Tuesday, December 8, 2009

City of God: Movie Review

In the City of God, "People got used to living in Vietnam, and more and more volunteers signed up to die." Based on a true story, City of God is the riveting tale of the 1960s takeover of Cicade de Deus, a Brazilian slum permeated by drug cartels and organized crime. The film is narrated by Rocket (Alexandre Rodrigues), an easy-going, honest adolescent of the City of God, who dreams of becoming a photographer to escape the world of violence that seduces each of his comrades. On the opposite side of the film's long list of characters with atypical nicknames is Li'l Dice, a sadistic, power-hungry juvenile who robs, murders, and cheats his way to become the offical crime lord of the City of God.

Rocket and Li'l Dice cross paths frequently throughout the film, beginning a decade earlier with an innocent game of soccer that introduces the Tender Trio - Shaggy (Jonathan Haagensen), Clipper (Jefechander Suplino), and Goose (Renato de Souza) - a group of rag-tag, amateur hoods who operate Robin Hood style by robbing gas trucks and local businesses, sharing the loot with the community. The group is eventually dispersed when Li'l Dice, out of his own blood-thirsty ambition, convinces them to rob a local motel. Although the holdup does not go as planned for the trio, it bolsters Li'l Dice into the driver's seat on a journey in which he is given the new moniker Li'l Ze and conquers all the drug cartels in the City of God with his charmismatic, child-hood friend, Benny, at his side. However, the pedestal begins to wobble, when Knockout Ned (Seu Jorge), a quiet, ex-army officer with a killer aim, joins forces with Carrot (Matheus Nachtergaele), Li'l Ze's main competition on the drug circuit and all out war begins in the city where, as Rocket observes, "if you run away, they get you and if you stay, they get you too."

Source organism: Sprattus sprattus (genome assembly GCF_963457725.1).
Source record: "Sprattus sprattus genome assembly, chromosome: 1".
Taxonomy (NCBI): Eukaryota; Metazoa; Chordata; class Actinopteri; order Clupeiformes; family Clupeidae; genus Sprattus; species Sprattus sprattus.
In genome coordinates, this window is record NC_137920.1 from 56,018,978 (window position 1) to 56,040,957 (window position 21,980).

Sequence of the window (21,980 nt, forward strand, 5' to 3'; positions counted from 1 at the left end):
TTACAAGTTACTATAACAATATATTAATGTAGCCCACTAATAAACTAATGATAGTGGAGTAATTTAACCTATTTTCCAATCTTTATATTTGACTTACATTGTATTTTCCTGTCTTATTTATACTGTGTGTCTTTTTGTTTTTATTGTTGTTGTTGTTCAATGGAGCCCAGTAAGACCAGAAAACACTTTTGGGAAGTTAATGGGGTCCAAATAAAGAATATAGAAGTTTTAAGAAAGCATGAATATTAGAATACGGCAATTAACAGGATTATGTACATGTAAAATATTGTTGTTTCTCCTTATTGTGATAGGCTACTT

Directed by Fernando Meirelles and Kátia Lund, City of a God was a ground-breaking success in its native Brazil, starring actual natives of the Brazilian shanty towns known as favelas and even some from the City of God itself. The film's round-circle style accelerates the plot, which is jam-packed with a string of intense action scenes rife with heart-stopping excitement and profound emotion. However, the film's strongest aspect is its unveiled depiction of the harsh world of drug dealing, organized crime, and federal corruption. Despite its large cast of characters (which featured Matheus Nachtergaele as the only professional actor), every performance, from secondary roles to crowd extras, has some significance in the film's plot. That most of the scenes were improvised by inexperienced actors rather than doggedly rehearsed only enhances their genuity. Overall, an awe-inspiring crowd-pleaser that tops the list of universal crime-dramas.

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